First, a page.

Dryden Area Attractions

Camps, Cottages, Resorts and Lodges in the Dryden, Ontario Area

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Aaron Provincial Park is 116.7 ha in area and supports a rich ecological and cultural history. Ancient Aboriginal peoples used Thunder Lake as a historic food collection area and Thunder Creek as a canoe route. In the 1880s the Canadian Pacific Railway was constructed next to the present park site and was instrumental in opening the area to settlement in the 1900s. Over time, Thunder Lake became an increasingly popular recreational site, and the need for a park here became apparent.

A popular recreational park northwest of Dryden, Blue Lake boasts a long, sandy beach and water so clear you can see the bottom at six metres. Take a hike with park naturalists through a spruce fen and stands of majestic pines, over ancient bedrock, past lady’s slipper orchids and blueberry bushes.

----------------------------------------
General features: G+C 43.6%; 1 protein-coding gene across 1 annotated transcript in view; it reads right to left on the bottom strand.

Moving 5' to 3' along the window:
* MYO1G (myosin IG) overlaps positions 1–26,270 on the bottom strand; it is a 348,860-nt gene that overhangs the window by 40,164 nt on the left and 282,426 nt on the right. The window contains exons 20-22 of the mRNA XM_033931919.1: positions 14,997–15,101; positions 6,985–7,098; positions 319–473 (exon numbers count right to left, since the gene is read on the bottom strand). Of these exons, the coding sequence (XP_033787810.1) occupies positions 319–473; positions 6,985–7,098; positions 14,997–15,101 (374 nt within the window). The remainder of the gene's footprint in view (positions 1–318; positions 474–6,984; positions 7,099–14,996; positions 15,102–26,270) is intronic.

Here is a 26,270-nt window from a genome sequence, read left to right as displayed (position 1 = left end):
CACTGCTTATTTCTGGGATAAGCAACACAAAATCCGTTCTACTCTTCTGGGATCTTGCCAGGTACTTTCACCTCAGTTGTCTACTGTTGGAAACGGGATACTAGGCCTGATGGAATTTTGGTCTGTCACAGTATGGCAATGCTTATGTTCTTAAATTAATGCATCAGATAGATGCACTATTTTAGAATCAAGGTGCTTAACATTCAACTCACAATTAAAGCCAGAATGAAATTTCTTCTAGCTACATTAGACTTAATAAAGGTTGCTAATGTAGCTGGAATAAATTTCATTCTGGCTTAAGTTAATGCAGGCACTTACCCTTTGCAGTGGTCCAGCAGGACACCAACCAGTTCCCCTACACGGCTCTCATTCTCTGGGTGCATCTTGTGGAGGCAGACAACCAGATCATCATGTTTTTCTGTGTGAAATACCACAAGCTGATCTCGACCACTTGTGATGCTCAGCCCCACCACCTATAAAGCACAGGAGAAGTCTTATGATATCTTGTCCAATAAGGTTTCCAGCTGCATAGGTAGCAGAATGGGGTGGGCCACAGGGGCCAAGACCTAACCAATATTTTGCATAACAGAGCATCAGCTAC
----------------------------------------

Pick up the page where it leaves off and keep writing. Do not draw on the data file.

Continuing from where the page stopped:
The Dryden & District Museum is located at 15 Van Horne Avenue near the Municipal Offices. Various artifacts and theme rooms are displayed. Guided tours are available. The museum is also wheelchair accessible, has a wheelchair for visitor use and has elevator service.  The museum features four galleries on two floors with an area of 4000 square feet. There are over 10,000 artifacts, permanent and rotating displays and a research library.